The Dyson vacuum wasn’t a completely original idea also. James Dyson copied the cyclone shape from woodshops, which had these systems for gathering sawdust. He saw that someone else had a great idea, and he applied it to his own problem.


Same in fitness. Maybe someone else has an awesome fitness plan. Why don’t you try it on for size?


Step 3: Be Open Minded and Experiment


So now, just pick something and do it.

I’ll look at my list and think. “Which one would I like to try?”


A little trick here is to be open minded. Back to Dyson. In their company, the best designers, he said are those that are not bound to any methodology. That means they’re willing to try weird things to solve a problem. In fact, the stranger and riskier, the better.


Maybe riskier is not for fitness. (Don’t hurt yourself) But strange might help. Weird might help. The main idea is to be willing to experiment. And maybe to do something you don’t usually do.


If I tell myself, “I like cardio the most. And I will run no matter what the temperature is.” I might not have such a good time running in extremely hot weather. I might even harm myself.


Maybe I’ll try ice baths. I’ve never done that. Seems weird.

Or maybe I’ll just recruit a friend to help me stay motivated. Less weird. But something I’m not doing right now that I could try.


Either way- the idea is just to try something.


Step 4: Observe the Results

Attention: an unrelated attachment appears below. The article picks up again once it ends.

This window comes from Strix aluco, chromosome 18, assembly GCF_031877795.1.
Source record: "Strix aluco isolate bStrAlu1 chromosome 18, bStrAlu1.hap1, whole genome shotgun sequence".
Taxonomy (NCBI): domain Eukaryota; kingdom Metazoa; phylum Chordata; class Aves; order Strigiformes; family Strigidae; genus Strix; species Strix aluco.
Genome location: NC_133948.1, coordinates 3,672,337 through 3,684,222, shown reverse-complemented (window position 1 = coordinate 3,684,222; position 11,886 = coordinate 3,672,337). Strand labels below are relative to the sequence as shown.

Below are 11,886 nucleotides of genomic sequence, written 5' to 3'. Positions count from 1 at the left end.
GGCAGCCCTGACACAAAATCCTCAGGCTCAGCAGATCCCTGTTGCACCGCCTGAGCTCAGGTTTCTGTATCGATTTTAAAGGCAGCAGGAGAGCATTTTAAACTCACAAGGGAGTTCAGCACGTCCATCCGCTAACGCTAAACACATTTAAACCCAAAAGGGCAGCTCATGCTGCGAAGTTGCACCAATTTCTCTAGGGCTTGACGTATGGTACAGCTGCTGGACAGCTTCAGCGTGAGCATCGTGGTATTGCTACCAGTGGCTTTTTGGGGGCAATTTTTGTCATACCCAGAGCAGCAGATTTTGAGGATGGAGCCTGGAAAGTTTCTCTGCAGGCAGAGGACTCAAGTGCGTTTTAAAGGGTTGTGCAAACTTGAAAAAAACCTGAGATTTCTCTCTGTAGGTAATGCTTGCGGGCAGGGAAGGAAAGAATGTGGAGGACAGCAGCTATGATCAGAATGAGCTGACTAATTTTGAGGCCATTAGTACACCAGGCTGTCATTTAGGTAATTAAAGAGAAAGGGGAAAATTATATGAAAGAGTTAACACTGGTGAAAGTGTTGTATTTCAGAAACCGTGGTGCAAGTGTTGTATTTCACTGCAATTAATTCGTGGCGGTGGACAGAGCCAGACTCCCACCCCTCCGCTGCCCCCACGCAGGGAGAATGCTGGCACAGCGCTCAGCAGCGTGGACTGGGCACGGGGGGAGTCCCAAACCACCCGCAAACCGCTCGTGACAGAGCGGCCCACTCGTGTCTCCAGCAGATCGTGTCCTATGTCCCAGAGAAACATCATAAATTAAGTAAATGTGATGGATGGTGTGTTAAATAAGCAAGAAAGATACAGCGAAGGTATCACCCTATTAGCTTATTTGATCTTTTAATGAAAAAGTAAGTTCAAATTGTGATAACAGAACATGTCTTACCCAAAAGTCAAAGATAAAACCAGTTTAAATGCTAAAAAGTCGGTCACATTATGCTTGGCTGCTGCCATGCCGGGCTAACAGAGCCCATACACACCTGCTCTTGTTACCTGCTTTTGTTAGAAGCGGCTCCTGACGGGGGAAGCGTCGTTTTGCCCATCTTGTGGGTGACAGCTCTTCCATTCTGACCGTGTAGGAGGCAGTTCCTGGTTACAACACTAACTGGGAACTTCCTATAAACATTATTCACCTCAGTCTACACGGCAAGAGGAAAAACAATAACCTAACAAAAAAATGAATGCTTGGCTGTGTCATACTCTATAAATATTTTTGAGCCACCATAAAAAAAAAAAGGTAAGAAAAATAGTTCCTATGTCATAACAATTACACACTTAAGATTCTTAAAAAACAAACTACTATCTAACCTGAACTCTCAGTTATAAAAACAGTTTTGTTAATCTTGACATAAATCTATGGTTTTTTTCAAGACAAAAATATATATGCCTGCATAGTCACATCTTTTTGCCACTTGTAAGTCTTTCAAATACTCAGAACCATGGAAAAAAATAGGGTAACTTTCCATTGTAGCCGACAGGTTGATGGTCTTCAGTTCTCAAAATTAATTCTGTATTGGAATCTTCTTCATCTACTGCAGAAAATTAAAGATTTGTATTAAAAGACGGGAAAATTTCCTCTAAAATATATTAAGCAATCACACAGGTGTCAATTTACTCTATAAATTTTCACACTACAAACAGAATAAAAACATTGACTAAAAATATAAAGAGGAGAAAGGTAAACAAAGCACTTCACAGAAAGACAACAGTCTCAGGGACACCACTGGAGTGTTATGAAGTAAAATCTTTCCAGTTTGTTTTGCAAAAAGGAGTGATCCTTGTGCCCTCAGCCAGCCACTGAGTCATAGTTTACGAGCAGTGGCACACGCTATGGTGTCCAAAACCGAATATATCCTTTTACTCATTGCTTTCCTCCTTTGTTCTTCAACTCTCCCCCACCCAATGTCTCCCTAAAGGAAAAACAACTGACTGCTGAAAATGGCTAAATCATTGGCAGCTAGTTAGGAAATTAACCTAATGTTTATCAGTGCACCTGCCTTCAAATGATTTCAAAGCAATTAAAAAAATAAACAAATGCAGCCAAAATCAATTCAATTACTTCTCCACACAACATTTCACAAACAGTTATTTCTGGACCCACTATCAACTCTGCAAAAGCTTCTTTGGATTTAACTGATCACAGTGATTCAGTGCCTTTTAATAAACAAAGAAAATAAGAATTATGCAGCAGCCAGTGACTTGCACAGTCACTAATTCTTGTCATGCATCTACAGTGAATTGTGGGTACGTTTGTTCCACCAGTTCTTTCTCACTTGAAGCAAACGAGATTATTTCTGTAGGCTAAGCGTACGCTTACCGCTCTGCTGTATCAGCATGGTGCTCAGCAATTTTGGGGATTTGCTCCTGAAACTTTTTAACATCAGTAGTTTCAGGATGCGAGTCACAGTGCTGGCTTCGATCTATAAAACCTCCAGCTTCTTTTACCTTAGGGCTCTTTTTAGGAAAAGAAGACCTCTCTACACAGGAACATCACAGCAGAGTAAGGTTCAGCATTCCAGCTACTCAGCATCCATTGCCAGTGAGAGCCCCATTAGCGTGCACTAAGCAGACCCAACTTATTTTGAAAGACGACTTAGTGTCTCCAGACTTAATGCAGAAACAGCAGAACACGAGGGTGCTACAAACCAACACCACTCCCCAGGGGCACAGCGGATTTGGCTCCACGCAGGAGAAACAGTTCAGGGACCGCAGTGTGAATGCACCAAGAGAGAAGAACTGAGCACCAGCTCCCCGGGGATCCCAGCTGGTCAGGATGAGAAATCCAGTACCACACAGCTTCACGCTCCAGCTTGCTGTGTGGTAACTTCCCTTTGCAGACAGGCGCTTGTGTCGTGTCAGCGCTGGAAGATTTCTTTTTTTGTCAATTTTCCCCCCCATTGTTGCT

Whatever you choose, don’t feel like you have to do it forever. That’s not the point.

If I recruit a friend to motivate me, I can try that for a few days.


And because I'm just experimenting, then the key step is to observe how it affects me.


When I work out with a friend, is it easier for me? Or harder? Do I become relaxed? Or does it make me self conscious? Does it motivate me? Or just make me feel guilty?


What are you realizing through this experiment?

What works for you?

What doesn’t work?


And if you fail, that’s okay. Remember, 5127 prototypes. Embrace failure and learn from it.


Step 5: Fine Tune and Iterate


Okay, this is more of a "trick step." Because Step 5 brings you back to Step 1.


Through your experiment, you probably discovered things that work for you. You also probably discovered something that wasn’t your style. Maybe you found a new problem.


After working out with a friend for a while, I might realize it doesn’t work for me. It makes me competitive when someone else is around. I lose focus and try to impress them. Though I did notice that having them around did make me more consistent. So there was some benefit to the experiment/


So now I can ask a new question, how can I gain the benefit of consistency without getting into the ego trip of trying to show off? That's my problem now.


Then it's back to Step 1. Wash, Rinse, Repeat.


Design your Health


In this process, there is no one-size-fits all solution to how your fitness practices should look. That’s not the goal.


Instead, you can use this process to “invent” fitness practices that are completely tailored to your own lifestyle and preferences.


I want you to feel like you’re creating a customized health plan that works best for you.


Personally, I’ve used it to “design” practices like:

  • Checking in with friends through text when I’m about to exercise for accountability. (Consistency without ego tripping)

  • Choosing hobbies that keep me active like gardening and woodworking. (I don’t have to exercise all the time)

  • Switching to “better” versions of my guilty pleasures. (Like dark chocolate instead of milk chocolate- because cutting it out didn't work)


Once last John Dyson quote:

“Nothing beats the thrill of invention. Letting people go out and try their ideas, getting them totally involved, and unleashing new thinking,”

That’s fitness for me.